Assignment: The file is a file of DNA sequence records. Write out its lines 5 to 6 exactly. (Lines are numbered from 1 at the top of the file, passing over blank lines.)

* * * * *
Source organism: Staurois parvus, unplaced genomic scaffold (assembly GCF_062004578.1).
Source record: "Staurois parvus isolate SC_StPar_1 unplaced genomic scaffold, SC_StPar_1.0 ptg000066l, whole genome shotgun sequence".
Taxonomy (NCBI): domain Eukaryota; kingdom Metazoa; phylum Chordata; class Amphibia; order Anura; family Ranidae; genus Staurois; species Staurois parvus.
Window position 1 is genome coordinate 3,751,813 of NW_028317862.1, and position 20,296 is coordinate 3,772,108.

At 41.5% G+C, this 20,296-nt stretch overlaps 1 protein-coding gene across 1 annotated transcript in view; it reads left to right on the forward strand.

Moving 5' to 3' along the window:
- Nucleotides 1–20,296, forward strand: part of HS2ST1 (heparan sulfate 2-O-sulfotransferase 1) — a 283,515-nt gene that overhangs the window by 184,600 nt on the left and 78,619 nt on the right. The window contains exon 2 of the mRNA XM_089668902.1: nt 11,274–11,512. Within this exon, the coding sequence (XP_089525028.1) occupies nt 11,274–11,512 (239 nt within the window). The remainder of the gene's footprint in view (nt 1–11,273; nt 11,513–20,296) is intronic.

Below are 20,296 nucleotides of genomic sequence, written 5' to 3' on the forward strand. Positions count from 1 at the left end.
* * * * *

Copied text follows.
At 41.5% G+C, this 20,296-nt stretch overlaps 1 protein-coding gene across 1 annotated transcript in view; it reads left to right on the forward strand.

Moving 5' to 3' along the window: